Although USDA implements a “zero tolerance” policy for fecal contamination, this policy only applies to visible fecal contamination. Chicken products pass inspection as long as feces are not visible to the naked eye.
The lawsuit and petition quote a federal inspector who said, “We often see birds going down the line with intestines still attached, which are full of fecal contamination. If there is no fecal contamination on the bird’s skin, however, we can do nothing to stop that bird from going down that line. It is more than reasonable to assume that once the bird gets into the chill tank (a large vat of cold water), that contamination will enter the water and contaminate all of the other carcasses in the chiller. That’s why it is sometimes called ‘fecal soup.’”
“Poultry Slaughter Procedures,” a USDA training video obtained by the Physicians Committee through a Freedom of Information Act request made in 2013, revealed that the chicken slaughtering process ends with carcasses soaking in cold water for up to one hour before being packaged for consumers.
In 2011, the Physicians Committee conducted a study, described in detail in the petition, which tested 120 chicken products sold by 15 grocery store chains in 10 U.S. cities for the presence of fecal bacteria. Forty-eight percent of the products tested positive for feces.
The petition argued that the public deserves fair notice that food products deemed “wholesome” by USDA would be deemed disgusting by the average consumer and adulterated under any reasonable reading of federal law.
The lawsuit also claims that USDA violated the Freedom of Information Act by failing to respond to a 2017 request seeking documentation of fecal contamination rates detected in poultry slaughter plants and other data related to poultry inspection and slaughter line speed.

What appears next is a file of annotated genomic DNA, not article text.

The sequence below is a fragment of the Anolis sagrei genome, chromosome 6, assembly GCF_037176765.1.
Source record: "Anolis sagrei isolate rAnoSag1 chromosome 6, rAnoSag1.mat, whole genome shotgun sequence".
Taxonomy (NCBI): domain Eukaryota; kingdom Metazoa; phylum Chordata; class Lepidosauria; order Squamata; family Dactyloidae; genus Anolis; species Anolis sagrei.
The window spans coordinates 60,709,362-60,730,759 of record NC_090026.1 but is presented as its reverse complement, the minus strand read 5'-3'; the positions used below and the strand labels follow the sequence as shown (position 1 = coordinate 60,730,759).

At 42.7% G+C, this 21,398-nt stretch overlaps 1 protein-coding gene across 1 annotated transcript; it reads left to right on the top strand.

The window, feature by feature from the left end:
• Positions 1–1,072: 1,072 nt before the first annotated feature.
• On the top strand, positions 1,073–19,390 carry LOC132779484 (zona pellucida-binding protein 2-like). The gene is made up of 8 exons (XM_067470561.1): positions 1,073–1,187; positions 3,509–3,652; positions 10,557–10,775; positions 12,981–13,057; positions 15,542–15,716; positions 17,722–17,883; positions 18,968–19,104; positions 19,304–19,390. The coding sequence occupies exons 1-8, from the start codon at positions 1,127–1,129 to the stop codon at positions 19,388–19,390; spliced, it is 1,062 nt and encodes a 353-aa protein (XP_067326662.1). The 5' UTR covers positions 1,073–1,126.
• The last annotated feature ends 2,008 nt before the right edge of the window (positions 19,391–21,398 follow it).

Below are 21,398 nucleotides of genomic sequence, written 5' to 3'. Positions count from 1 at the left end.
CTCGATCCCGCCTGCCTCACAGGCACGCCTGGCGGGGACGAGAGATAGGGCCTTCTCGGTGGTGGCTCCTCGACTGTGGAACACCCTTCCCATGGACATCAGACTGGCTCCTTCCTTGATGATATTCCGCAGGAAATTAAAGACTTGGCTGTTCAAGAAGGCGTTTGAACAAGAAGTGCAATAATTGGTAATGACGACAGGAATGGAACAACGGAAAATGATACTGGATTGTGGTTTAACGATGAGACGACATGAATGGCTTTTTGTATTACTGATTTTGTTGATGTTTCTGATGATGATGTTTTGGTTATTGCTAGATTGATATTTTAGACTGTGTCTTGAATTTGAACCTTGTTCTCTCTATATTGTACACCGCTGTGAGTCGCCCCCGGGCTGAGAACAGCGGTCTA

In 2014, USDA created the New Poultry Inspection System, which increased slaughter and processing line speeds to between 140 and 175 birds per minute. Data show that plants operating under this model are more likely to fail USDA’s performance standards for salmonella, a bacteria found in feces, than those operating under the traditional inspection scheme.
“USDA misleads consumers every time inspectors slap a ‘wholesome’ label on contaminated food,” says Deborah Dubow Press, Esq., associate general counsel for the Physicians Committee, who authored the lawsuit. “Consumers should be horrified to know that USDA’s standard for wholesomeness is ‘no visible feces.’”
Fecal Soup: Poultry Slaughter Procedures
Poultry Slaughter Procedures, a USDA training video, reveals that the chicken slaughtering process ends with carcasses soaking in cold water—”fecal soup”—for up to one hour before being packaged for consumers. The Physicians Committee obtained this video through the Freedom of Information Act.
According to WDWNT if you’re out in the Magic Kingdom trying to find some fresh eats, or attempting to navigate tricky food allergies or dietary preferences, Disney has just released a handy, dandy Plant-Based Cuisine guide. This new guide helps guests easily identify items free […]